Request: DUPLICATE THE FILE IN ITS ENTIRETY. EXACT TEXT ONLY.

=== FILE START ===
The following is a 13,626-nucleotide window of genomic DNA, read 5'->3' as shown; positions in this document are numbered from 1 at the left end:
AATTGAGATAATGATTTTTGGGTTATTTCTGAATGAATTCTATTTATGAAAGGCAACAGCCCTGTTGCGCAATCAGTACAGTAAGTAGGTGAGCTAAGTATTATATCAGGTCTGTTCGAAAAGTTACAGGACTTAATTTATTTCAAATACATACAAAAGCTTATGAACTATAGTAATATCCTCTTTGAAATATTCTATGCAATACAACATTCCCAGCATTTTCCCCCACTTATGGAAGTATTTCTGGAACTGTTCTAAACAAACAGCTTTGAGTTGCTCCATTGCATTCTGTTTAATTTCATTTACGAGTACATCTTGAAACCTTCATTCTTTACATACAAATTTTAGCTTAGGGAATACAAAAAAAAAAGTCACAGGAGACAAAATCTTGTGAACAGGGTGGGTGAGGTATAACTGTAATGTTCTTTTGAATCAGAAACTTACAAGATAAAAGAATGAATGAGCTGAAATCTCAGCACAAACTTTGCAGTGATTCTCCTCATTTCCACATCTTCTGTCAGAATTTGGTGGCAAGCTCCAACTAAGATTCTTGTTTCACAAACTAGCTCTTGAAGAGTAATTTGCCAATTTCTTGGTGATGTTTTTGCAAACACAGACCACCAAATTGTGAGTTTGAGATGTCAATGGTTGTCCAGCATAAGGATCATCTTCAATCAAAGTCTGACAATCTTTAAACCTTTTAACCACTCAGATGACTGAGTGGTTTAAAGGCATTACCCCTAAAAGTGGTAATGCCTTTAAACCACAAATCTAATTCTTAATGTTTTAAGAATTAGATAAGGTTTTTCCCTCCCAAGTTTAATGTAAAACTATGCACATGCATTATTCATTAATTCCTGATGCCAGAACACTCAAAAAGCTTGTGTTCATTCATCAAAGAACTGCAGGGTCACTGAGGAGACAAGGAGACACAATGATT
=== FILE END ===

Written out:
The following is a 13,626-nucleotide window of genomic DNA, read 5'->3' as shown; positions in this document are numbered from 1 at the left end:
AATTGAGATAATGATTTTTGGGTTATTTCTGAATGAATTCTATTTATGAAAGGCAACAGCCCTGTTGCGCAATCAGTACAGTAAGTAGGTGAGCTAAGTATTATATCAGGTCTGTTCGAAAAGTTACAGGACTTAATTTATTTCAAATACATACAAAAGCTTATGAACTATAGTAATATCCTCTTTGAAATATTCTATGCAATACAACATTCCCAGCATTTTCCCCCACTTATGGAAGTATTTCTGGAACTGTTCTAAACAAACAGCTTTGAGTTGCTCCATTGCATTCTGTTTAATTTCATTTACGAGTACATCTTGAAACCTTCATTCTTTACATACAAATTTTAGCTTAGGGAATACAAAAAAAAAAGTCACAGGAGACAAAATCTTGTGAACAGGGTGGGTGAGGTATAACTGTAATGTTCTTTTGAATCAGAAACTTACAAGATAAAAGAATGAATGAGCTGAAATCTCAGCACAAACTTTGCAGTGATTCTCCTCATTTCCACATCTTCTGTCAGAATTTGGTGGCAAGCTCCAACTAAGATTCTTGTTTCACAAACTAGCTCTTGAAGAGTAATTTGCCAATTTCTTGGTGATGTTTTTGCAAACACAGACCACCAAATTGTGAGTTTGAGATGTCAATGGTTGTCCAGCATAAGGATCATCTTCAATCAAAGTCTGACAATCTTTAAACCTTTTAACCACTCAGATGACTGAGTGGTTTAAAGGCATTACCCCTAAAAGTGGTAATGCCTTTAAACCACAAATCTAATTCTTAATGTTTTAAGAATTAGATAAGGTTTTTCCCTCCCAAGTTTAATGTAAAACTATGCACATGCATTATTCATTAATTCCTGATGCCAGAACACTCAAAAAGCTTGTGTTCATTCATCAAAGAACTGCAGGGTCACTGAGGAGACAAGGAGACACAATGATT